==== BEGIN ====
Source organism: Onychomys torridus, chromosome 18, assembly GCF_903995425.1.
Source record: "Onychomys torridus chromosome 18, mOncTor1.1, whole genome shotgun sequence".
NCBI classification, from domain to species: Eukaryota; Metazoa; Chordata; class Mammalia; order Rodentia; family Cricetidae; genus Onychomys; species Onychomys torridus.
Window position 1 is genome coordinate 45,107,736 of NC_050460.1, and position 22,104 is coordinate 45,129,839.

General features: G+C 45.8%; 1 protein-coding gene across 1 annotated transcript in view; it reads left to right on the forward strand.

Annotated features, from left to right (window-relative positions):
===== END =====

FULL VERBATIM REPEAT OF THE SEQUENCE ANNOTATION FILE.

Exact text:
Source organism: Onychomys torridus, chromosome 18, assembly GCF_903995425.1.
Source record: "Onychomys torridus chromosome 18, mOncTor1.1, whole genome shotgun sequence".
NCBI classification, from domain to species: Eukaryota; Metazoa; Chordata; class Mammalia; order Rodentia; family Cricetidae; genus Onychomys; species Onychomys torridus.
Window position 1 is genome coordinate 45,107,736 of NC_050460.1, and position 22,104 is coordinate 45,129,839.

General features: G+C 45.8%; 1 protein-coding gene across 1 annotated transcript in view; it reads left to right on the forward strand.

Annotated features, from left to right (window-relative positions):